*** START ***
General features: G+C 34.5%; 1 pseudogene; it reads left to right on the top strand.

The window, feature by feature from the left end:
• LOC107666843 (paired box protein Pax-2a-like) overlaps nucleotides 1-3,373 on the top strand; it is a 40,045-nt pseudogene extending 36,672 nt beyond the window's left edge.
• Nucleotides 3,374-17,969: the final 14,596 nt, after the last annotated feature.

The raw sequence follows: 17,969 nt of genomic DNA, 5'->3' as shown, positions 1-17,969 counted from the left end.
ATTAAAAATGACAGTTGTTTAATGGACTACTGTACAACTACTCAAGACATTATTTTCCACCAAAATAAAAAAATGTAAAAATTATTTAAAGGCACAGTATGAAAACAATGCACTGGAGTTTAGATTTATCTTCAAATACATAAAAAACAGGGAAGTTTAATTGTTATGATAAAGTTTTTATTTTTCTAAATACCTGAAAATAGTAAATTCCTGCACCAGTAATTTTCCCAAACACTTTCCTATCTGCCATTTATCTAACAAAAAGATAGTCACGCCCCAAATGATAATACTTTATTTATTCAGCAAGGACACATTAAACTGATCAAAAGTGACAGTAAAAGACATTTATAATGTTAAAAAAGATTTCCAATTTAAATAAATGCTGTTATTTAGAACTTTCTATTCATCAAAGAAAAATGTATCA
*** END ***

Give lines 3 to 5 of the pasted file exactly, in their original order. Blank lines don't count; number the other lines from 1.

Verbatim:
• LOC107666843 (paired box protein Pax-2a-like) overlaps nucleotides 1-3,373 on the top strand; it is a 40,045-nt pseudogene extending 36,672 nt beyond the window's left edge.
• Nucleotides 3,374-17,969: the final 14,596 nt, after the last annotated feature.

The raw sequence follows: 17,969 nt of genomic DNA, 5'->3' as shown, positions 1-17,969 counted from the left end.